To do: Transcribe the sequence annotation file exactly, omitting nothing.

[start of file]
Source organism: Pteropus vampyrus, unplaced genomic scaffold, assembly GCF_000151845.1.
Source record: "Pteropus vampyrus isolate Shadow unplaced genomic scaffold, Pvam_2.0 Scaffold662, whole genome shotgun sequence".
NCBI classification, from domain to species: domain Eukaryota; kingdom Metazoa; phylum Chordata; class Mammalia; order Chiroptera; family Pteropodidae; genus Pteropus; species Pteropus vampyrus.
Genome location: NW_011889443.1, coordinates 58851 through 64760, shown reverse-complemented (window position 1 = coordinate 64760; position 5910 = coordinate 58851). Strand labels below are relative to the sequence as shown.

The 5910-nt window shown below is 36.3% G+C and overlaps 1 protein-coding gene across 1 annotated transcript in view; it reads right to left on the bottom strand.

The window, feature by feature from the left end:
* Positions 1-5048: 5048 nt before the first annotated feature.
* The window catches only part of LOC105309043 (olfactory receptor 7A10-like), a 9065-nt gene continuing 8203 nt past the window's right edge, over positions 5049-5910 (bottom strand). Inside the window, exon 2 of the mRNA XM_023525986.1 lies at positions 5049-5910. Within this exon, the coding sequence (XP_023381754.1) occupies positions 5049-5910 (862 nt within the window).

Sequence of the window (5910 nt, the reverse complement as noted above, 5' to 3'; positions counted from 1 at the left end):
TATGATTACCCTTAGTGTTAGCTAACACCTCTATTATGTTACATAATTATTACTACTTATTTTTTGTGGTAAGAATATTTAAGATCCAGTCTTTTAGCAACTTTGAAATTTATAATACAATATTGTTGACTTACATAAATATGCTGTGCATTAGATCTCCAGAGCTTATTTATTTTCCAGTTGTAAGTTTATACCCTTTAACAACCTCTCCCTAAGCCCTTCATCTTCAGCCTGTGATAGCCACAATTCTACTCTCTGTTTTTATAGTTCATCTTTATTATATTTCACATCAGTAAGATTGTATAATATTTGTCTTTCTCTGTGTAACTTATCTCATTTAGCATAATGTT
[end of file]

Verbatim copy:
Source organism: Pteropus vampyrus, unplaced genomic scaffold, assembly GCF_000151845.1.
Source record: "Pteropus vampyrus isolate Shadow unplaced genomic scaffold, Pvam_2.0 Scaffold662, whole genome shotgun sequence".
NCBI classification, from domain to species: domain Eukaryota; kingdom Metazoa; phylum Chordata; class Mammalia; order Chiroptera; family Pteropodidae; genus Pteropus; species Pteropus vampyrus.
Genome location: NW_011889443.1, coordinates 58851 through 64760, shown reverse-complemented (window position 1 = coordinate 64760; position 5910 = coordinate 58851). Strand labels below are relative to the sequence as shown.

The 5910-nt window shown below is 36.3% G+C and overlaps 1 protein-coding gene across 1 annotated transcript in view; it reads right to left on the bottom strand.

The window, feature by feature from the left end:
* Positions 1-5048: 5048 nt before the first annotated feature.
* The window catches only part of LOC105309043 (olfactory receptor 7A10-like), a 9065-nt gene continuing 8203 nt past the window's right edge, over positions 5049-5910 (bottom strand). Inside the window, exon 2 of the mRNA XM_023525986.1 lies at positions 5049-5910. Within this exon, the coding sequence (XP_023381754.1) occupies positions 5049-5910 (862 nt within the window).

Sequence of the window (5910 nt, the reverse complement as noted above, 5' to 3'; positions counted from 1 at the left end):
TATGATTACCCTTAGTGTTAGCTAACACCTCTATTATGTTACATAATTATTACTACTTATTTTTTGTGGTAAGAATATTTAAGATCCAGTCTTTTAGCAACTTTGAAATTTATAATACAATATTGTTGACTTACATAAATATGCTGTGCATTAGATCTCCAGAGCTTATTTATTTTCCAGTTGTAAGTTTATACCCTTTAACAACCTCTCCCTAAGCCCTTCATCTTCAGCCTGTGATAGCCACAATTCTACTCTCTGTTTTTATAGTTCATCTTTATTATATTTCACATCAGTAAGATTGTATAATATTTGTCTTTCTCTGTGTAACTTATCTCATTTAGCATAATGTT